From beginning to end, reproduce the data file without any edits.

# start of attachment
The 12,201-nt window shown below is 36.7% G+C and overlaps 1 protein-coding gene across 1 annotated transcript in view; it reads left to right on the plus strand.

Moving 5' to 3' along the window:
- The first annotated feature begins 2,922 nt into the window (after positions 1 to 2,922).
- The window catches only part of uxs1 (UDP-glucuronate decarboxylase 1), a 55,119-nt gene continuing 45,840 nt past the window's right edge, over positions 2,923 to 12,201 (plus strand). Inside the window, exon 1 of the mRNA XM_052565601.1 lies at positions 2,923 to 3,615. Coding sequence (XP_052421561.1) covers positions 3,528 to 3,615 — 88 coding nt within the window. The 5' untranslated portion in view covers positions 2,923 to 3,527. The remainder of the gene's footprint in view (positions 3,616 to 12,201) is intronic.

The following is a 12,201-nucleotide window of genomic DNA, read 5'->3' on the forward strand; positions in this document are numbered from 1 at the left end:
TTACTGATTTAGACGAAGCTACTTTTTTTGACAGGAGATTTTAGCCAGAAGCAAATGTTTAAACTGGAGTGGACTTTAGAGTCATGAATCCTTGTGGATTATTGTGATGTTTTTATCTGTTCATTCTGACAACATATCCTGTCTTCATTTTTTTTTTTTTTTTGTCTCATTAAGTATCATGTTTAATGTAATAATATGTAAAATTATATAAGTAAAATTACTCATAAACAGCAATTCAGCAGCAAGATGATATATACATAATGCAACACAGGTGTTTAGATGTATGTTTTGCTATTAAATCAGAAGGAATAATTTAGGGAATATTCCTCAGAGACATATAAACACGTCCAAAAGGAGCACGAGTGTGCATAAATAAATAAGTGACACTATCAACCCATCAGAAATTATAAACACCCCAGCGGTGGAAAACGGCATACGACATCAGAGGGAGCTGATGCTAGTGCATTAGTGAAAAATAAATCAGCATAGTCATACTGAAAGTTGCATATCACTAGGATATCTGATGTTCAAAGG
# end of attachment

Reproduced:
The 12,201-nt window shown below is 36.7% G+C and overlaps 1 protein-coding gene across 1 annotated transcript in view; it reads left to right on the plus strand.

Moving 5' to 3' along the window:
- The first annotated feature begins 2,922 nt into the window (after positions 1 to 2,922).
- The window catches only part of uxs1 (UDP-glucuronate decarboxylase 1), a 55,119-nt gene continuing 45,840 nt past the window's right edge, over positions 2,923 to 12,201 (plus strand). Inside the window, exon 1 of the mRNA XM_052565601.1 lies at positions 2,923 to 3,615. Coding sequence (XP_052421561.1) covers positions 3,528 to 3,615 — 88 coding nt within the window. The 5' untranslated portion in view covers positions 2,923 to 3,527. The remainder of the gene's footprint in view (positions 3,616 to 12,201) is intronic.

The following is a 12,201-nucleotide window of genomic DNA, read 5'->3' on the forward strand; positions in this document are numbered from 1 at the left end:
TTACTGATTTAGACGAAGCTACTTTTTTTGACAGGAGATTTTAGCCAGAAGCAAATGTTTAAACTGGAGTGGACTTTAGAGTCATGAATCCTTGTGGATTATTGTGATGTTTTTATCTGTTCATTCTGACAACATATCCTGTCTTCATTTTTTTTTTTTTTTTGTCTCATTAAGTATCATGTTTAATGTAATAATATGTAAAATTATATAAGTAAAATTACTCATAAACAGCAATTCAGCAGCAAGATGATATATACATAATGCAACACAGGTGTTTAGATGTATGTTTTGCTATTAAATCAGAAGGAATAATTTAGGGAATATTCCTCAGAGACATATAAACACGTCCAAAAGGAGCACGAGTGTGCATAAATAAATAAGTGACACTATCAACCCATCAGAAATTATAAACACCCCAGCGGTGGAAAACGGCATACGACATCAGAGGGAGCTGATGCTAGTGCATTAGTGAAAAATAAATCAGCATAGTCATACTGAAAGTTGCATATCACTAGGATATCTGATGTTCAAAGG